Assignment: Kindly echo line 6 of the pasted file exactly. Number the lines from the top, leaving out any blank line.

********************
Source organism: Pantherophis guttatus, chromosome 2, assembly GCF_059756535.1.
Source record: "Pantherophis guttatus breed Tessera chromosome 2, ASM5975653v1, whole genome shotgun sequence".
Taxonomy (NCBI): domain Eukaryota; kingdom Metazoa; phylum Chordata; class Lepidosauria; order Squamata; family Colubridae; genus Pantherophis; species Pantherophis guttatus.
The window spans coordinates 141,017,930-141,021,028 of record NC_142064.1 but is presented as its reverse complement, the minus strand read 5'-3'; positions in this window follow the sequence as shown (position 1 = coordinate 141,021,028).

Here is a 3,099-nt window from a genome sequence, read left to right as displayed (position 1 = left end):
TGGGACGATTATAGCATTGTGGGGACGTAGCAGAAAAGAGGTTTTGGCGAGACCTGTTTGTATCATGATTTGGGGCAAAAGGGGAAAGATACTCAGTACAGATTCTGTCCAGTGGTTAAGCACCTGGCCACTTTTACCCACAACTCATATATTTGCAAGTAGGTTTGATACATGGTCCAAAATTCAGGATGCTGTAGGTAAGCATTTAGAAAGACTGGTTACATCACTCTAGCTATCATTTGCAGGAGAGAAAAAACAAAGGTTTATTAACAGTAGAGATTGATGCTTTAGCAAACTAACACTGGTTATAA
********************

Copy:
TGGGACGATTATAGCATTGTGGGGACGTAGCAGAAAAGAGGTTTTGGCGAGACCTGTTTGTATCATGATTTGGGGCAAAAGGGGAAAGATACTCAGTACAGATTCTGTCCAGTGGTTAAGCACCTGGCCACTTTTACCCACAACTCATATATTTGCAAGTAGGTTTGATACATGGTCCAAAATTCAGGATGCTGTAGGTAAGCATTTAGAAAGACTGGTTACATCACTCTAGCTATCATTTGCAGGAGAGAAAAAACAAAGGTTTATTAACAGTAGAGATTGATGCTTTAGCAAACTAACACTGGTTATAA